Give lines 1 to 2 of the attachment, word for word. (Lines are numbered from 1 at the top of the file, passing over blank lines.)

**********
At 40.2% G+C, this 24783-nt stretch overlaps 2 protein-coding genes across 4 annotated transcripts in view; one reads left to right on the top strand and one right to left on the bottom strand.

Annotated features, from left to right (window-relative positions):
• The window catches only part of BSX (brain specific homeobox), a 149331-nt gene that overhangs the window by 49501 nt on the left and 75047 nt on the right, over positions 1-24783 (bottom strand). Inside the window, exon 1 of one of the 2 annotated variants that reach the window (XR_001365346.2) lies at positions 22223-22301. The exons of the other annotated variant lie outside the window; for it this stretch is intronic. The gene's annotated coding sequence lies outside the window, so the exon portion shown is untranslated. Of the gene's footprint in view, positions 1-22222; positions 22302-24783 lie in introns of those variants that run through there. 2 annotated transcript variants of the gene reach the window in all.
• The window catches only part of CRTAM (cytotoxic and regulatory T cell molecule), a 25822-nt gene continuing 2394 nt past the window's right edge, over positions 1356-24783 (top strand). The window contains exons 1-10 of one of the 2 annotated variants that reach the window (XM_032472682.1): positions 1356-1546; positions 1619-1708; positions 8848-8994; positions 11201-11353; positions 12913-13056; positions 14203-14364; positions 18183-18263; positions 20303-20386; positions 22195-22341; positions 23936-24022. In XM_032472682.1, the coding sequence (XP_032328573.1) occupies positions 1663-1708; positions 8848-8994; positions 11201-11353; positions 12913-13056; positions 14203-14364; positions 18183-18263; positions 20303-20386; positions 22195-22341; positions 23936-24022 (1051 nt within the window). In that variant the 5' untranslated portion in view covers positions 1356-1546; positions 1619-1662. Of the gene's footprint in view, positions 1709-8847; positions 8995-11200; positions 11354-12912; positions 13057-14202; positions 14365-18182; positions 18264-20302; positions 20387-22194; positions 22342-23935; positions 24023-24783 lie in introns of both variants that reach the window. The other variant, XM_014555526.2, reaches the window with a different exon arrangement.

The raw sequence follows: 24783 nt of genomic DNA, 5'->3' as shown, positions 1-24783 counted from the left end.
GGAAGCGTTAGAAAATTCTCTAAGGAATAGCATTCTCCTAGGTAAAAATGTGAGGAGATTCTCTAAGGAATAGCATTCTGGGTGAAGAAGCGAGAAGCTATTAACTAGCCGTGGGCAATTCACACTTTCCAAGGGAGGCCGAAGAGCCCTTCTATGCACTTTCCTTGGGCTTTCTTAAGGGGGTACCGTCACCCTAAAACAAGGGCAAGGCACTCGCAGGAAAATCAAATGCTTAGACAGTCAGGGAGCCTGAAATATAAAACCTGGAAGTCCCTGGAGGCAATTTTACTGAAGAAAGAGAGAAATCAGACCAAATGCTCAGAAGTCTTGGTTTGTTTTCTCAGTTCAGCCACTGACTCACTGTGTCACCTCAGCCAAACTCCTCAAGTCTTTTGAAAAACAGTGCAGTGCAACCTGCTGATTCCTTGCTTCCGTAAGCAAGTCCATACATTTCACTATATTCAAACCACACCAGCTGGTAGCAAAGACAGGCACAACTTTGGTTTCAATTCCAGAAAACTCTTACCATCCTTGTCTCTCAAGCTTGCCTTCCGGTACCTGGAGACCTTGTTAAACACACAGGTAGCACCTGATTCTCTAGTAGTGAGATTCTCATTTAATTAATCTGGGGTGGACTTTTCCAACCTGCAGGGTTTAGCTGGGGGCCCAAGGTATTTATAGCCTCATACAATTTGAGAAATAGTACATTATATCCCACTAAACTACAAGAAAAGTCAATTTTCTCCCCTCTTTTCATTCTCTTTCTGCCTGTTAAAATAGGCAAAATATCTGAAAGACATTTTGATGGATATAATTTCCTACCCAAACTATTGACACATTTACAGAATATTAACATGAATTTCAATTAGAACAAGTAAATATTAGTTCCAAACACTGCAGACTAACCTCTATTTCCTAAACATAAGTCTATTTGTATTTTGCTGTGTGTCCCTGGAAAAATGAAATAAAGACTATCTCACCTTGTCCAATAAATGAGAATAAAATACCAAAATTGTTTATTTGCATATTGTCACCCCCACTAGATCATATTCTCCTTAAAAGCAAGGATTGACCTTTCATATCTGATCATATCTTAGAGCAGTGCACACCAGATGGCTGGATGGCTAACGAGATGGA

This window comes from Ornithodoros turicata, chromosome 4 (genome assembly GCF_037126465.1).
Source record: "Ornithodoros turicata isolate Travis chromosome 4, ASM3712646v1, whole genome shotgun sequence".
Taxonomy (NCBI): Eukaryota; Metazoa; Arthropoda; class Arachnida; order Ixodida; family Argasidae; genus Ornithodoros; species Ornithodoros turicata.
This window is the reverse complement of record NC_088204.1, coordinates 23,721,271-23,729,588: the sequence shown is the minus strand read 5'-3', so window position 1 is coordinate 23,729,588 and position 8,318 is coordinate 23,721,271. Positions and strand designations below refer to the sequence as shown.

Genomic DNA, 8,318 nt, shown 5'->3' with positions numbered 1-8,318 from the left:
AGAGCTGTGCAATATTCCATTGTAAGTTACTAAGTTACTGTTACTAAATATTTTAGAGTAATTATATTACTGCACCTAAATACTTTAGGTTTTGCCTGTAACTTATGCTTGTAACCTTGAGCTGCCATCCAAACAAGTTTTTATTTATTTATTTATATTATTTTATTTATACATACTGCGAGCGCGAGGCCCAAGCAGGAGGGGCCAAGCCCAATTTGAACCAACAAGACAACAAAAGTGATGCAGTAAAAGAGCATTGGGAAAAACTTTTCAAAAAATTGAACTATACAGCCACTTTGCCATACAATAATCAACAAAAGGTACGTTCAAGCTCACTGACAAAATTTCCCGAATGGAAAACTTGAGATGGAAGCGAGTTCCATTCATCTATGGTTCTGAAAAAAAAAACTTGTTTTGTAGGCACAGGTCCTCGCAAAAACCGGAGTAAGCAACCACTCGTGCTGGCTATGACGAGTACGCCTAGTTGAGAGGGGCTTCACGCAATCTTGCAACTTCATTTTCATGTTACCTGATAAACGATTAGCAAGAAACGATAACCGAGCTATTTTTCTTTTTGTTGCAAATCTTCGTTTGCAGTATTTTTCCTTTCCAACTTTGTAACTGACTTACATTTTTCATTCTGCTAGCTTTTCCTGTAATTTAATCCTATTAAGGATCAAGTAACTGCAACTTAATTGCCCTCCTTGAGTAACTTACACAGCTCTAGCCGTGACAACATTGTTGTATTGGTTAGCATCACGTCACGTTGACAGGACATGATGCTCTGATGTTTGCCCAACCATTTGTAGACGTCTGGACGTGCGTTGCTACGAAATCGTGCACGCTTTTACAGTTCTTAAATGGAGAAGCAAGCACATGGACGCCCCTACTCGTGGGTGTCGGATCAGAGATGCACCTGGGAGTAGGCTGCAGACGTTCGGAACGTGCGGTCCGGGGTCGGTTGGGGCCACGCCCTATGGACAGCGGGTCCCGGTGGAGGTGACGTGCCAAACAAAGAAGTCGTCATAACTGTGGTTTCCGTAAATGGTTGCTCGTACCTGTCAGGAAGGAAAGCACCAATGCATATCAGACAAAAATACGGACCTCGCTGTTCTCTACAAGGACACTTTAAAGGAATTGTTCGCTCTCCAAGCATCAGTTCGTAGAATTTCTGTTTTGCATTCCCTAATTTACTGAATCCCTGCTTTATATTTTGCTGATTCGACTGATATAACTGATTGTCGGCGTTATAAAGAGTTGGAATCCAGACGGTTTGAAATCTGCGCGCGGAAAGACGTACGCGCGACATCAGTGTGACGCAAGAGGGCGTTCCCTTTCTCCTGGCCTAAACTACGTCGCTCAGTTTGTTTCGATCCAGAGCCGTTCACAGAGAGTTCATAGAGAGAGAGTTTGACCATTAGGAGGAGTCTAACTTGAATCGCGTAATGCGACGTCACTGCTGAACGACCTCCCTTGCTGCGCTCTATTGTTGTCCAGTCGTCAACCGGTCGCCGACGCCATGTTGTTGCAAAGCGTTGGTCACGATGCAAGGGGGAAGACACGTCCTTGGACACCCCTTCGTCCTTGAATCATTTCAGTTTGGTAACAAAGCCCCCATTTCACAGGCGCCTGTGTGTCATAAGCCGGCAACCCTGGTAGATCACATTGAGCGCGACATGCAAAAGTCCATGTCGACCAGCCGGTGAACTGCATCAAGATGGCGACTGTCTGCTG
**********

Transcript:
At 40.2% G+C, this 24783-nt stretch overlaps 2 protein-coding genes across 4 annotated transcripts in view; one reads left to right on the top strand and one right to left on the bottom strand.

Annotated features, from left to right (window-relative positions):